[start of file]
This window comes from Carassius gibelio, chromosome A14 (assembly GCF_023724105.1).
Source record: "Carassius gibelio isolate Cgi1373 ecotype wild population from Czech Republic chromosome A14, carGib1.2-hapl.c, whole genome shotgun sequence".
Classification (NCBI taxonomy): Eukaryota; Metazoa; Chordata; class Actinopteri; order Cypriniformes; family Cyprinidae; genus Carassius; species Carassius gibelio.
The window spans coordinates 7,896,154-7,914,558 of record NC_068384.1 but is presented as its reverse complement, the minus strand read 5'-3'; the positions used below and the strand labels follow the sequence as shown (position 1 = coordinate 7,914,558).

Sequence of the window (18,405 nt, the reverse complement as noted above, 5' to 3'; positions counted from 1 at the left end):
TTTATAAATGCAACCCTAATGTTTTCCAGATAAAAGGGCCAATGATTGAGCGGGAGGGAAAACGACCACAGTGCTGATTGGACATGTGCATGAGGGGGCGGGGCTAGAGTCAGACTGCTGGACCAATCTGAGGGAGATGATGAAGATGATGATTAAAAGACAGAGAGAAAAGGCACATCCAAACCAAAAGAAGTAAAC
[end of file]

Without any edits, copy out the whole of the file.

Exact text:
This window comes from Carassius gibelio, chromosome A14 (assembly GCF_023724105.1).
Source record: "Carassius gibelio isolate Cgi1373 ecotype wild population from Czech Republic chromosome A14, carGib1.2-hapl.c, whole genome shotgun sequence".
Classification (NCBI taxonomy): Eukaryota; Metazoa; Chordata; class Actinopteri; order Cypriniformes; family Cyprinidae; genus Carassius; species Carassius gibelio.
The window spans coordinates 7,896,154-7,914,558 of record NC_068384.1 but is presented as its reverse complement, the minus strand read 5'-3'; the positions used below and the strand labels follow the sequence as shown (position 1 = coordinate 7,914,558).

Sequence of the window (18,405 nt, the reverse complement as noted above, 5' to 3'; positions counted from 1 at the left end):
TTTATAAATGCAACCCTAATGTTTTCCAGATAAAAGGGCCAATGATTGAGCGGGAGGGAAAACGACCACAGTGCTGATTGGACATGTGCATGAGGGGGCGGGGCTAGAGTCAGACTGCTGGACCAATCTGAGGGAGATGATGAAGATGATGATTAAAAGACAGAGAGAAAAGGCACATCCAAACCAAAAGAAGTAAAC